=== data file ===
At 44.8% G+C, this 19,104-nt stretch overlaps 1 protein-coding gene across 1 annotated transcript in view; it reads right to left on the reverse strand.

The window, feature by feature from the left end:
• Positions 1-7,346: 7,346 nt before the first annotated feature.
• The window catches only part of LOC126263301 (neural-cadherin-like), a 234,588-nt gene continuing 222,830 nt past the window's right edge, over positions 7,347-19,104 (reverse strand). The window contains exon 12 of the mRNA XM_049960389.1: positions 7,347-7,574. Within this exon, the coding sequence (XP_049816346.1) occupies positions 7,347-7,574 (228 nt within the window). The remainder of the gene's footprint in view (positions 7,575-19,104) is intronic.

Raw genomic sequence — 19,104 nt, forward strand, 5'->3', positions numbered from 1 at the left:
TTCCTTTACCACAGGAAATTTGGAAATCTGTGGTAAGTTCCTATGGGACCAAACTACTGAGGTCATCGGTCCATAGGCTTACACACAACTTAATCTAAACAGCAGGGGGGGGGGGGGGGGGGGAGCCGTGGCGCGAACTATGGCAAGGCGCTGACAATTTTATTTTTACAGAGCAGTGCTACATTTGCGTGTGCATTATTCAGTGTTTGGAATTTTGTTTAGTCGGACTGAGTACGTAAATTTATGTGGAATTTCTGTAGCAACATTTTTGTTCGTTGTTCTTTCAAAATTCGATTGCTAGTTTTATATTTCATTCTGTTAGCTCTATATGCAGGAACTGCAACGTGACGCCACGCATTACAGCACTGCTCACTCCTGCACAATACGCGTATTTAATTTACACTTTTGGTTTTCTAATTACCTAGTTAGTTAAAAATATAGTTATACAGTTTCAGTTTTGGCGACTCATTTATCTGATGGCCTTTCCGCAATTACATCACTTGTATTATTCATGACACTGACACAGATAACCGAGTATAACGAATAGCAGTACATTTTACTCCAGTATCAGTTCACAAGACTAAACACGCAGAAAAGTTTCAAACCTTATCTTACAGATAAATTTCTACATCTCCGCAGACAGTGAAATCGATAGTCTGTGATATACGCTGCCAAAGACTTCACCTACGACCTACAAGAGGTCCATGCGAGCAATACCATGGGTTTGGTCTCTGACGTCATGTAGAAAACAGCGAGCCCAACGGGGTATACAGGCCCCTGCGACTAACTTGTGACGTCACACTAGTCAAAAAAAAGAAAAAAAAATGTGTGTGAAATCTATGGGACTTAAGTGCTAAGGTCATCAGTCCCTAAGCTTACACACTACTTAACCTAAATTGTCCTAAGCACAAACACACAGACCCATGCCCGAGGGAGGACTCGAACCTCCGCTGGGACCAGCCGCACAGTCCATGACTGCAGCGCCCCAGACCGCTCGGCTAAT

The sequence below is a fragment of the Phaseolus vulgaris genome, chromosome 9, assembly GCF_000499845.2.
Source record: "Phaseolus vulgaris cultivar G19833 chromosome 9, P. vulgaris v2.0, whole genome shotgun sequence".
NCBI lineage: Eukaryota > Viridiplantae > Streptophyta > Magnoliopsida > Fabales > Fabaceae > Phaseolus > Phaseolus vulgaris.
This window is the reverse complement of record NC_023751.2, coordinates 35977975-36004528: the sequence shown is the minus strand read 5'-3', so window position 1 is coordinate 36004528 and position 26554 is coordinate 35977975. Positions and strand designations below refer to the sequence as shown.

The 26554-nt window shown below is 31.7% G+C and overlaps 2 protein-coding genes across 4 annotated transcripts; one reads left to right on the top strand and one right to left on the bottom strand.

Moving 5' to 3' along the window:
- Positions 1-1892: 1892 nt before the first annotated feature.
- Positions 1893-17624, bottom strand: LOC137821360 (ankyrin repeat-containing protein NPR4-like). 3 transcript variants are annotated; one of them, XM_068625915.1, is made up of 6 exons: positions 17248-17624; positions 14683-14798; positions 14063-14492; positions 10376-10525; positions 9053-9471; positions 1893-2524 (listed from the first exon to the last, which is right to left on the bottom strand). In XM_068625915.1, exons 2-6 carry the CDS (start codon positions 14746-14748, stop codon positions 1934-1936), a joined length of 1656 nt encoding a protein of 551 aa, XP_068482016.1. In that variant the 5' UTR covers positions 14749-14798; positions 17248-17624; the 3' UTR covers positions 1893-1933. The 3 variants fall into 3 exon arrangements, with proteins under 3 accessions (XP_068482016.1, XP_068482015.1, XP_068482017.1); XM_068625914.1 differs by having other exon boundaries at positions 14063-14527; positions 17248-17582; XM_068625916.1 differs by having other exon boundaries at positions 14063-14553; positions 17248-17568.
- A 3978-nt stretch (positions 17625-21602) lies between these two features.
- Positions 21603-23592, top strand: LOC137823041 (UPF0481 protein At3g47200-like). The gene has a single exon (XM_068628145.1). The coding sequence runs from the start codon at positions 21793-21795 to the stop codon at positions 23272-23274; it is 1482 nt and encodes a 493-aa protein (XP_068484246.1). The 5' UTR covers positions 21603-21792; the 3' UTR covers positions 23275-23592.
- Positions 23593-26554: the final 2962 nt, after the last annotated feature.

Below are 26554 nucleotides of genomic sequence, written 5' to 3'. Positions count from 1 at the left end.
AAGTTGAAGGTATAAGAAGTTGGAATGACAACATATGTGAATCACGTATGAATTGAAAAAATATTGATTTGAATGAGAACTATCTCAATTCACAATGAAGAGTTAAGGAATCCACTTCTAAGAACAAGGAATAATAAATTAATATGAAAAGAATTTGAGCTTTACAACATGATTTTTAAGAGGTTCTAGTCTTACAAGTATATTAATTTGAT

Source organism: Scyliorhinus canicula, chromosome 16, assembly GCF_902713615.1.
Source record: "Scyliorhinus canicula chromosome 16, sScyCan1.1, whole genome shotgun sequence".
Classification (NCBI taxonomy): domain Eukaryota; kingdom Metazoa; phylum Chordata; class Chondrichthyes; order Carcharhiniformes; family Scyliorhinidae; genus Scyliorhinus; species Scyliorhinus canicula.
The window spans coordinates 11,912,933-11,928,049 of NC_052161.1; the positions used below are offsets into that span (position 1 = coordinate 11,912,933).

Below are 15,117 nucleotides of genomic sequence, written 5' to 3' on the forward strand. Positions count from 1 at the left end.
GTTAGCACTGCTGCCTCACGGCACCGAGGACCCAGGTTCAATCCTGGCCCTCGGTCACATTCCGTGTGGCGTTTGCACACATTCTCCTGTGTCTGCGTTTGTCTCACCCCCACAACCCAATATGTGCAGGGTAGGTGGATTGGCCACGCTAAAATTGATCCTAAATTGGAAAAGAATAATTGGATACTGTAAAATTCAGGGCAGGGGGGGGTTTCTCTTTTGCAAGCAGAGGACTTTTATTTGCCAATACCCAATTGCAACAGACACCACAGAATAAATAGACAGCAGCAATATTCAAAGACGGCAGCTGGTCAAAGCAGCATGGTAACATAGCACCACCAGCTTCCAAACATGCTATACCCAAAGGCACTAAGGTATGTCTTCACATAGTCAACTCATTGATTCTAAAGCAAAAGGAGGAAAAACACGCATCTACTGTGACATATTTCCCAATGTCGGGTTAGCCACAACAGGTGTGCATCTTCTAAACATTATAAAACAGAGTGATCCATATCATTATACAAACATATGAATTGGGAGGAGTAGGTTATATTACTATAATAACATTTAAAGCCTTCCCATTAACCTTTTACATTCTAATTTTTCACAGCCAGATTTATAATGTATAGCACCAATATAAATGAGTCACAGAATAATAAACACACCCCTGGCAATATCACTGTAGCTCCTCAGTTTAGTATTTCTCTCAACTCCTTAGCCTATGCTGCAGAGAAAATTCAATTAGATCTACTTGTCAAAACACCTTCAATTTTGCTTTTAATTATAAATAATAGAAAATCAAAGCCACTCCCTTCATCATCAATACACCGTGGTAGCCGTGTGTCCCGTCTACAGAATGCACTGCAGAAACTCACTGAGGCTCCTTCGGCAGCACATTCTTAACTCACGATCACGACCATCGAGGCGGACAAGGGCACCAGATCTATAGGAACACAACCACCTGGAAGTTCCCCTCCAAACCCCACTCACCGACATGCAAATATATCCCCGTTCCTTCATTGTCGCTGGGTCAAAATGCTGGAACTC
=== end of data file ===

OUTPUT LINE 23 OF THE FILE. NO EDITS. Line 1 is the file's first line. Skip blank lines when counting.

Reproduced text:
The window spans coordinates 11,912,933-11,928,049 of NC_052161.1; the positions used below are offsets into that span (position 1 = coordinate 11,912,933).